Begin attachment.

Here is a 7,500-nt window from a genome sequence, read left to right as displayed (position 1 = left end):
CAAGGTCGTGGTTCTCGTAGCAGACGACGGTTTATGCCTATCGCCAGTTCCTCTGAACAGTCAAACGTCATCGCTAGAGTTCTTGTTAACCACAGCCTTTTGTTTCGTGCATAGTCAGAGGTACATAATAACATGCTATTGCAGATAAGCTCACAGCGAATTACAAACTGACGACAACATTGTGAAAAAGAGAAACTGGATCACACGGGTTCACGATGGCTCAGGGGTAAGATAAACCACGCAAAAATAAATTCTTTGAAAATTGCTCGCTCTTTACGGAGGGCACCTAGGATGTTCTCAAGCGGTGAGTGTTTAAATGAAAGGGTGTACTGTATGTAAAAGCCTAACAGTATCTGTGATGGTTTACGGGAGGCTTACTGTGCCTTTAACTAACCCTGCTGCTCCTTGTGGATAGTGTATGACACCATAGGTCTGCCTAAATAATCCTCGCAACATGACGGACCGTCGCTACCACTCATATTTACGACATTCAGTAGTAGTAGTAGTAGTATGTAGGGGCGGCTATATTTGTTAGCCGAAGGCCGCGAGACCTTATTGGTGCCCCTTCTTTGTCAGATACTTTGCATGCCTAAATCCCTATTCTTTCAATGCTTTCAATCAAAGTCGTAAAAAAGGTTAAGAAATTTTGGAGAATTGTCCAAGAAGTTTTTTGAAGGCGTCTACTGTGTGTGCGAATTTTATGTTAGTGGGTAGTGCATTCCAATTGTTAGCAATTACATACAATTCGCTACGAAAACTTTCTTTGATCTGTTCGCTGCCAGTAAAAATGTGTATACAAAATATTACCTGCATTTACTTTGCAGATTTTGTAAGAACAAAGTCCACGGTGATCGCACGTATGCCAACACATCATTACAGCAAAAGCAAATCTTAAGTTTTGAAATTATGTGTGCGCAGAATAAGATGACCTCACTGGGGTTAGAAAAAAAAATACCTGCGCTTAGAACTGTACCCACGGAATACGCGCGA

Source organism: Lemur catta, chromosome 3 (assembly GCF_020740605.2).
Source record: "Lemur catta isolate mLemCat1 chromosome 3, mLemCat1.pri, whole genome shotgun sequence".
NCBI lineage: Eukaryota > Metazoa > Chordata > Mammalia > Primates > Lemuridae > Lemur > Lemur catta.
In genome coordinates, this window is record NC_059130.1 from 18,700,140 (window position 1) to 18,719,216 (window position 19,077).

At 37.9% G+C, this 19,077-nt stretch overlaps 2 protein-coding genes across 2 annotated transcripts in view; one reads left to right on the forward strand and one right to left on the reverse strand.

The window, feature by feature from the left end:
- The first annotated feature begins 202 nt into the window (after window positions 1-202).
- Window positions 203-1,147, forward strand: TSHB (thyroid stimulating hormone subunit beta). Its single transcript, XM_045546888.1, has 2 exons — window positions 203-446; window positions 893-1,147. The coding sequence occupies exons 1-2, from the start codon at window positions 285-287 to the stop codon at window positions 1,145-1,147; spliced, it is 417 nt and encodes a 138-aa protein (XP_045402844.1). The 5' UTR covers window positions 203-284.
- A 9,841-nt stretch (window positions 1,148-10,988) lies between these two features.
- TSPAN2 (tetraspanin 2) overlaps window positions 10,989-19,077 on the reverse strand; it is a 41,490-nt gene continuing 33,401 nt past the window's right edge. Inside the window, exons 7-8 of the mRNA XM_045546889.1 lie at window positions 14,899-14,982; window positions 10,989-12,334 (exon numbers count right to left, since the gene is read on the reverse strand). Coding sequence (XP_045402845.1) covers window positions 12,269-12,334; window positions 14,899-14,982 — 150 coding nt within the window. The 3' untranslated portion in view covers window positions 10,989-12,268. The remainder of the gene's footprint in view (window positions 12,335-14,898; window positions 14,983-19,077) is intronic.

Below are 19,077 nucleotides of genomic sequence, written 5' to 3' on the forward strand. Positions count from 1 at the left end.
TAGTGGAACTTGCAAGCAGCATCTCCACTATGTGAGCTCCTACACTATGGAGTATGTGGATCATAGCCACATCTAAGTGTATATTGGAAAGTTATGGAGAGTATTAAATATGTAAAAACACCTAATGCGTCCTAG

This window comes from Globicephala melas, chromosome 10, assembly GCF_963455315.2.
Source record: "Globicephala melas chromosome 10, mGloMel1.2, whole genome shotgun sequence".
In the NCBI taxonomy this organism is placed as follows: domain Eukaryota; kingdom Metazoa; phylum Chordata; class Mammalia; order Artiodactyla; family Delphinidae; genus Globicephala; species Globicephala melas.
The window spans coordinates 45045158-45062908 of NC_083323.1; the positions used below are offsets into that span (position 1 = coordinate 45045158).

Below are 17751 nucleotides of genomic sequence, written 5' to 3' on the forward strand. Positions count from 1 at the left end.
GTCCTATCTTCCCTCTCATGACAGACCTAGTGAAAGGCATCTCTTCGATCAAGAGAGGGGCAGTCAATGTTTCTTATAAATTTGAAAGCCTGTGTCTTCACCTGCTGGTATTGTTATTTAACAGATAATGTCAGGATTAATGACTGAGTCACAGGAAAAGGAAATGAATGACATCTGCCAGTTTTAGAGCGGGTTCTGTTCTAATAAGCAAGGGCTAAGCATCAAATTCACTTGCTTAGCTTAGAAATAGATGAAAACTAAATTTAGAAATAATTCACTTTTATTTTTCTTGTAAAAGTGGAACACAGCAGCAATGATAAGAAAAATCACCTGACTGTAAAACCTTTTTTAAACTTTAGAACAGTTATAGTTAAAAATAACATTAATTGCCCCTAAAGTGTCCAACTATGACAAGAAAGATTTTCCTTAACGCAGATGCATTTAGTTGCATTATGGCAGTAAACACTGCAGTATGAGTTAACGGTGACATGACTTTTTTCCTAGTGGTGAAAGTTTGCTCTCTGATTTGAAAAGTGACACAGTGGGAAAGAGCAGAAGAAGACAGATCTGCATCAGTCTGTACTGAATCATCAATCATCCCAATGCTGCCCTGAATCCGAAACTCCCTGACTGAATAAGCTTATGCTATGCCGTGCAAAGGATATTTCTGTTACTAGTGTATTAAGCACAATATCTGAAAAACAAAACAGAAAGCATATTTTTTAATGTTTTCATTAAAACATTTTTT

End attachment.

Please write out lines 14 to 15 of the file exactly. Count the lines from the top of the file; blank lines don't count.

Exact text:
TAGTGGAACTTGCAAGCAGCATCTCCACTATGTGAGCTCCTACACTATGGAGTATGTGGATCATAGCCACATCTAAGTGTATATTGGAAAGTTATGGAGAGTATTAAATATGTAAAAACACCTAATGCGTCCTAG

This window comes from Globicephala melas, chromosome 10, assembly GCF_963455315.2.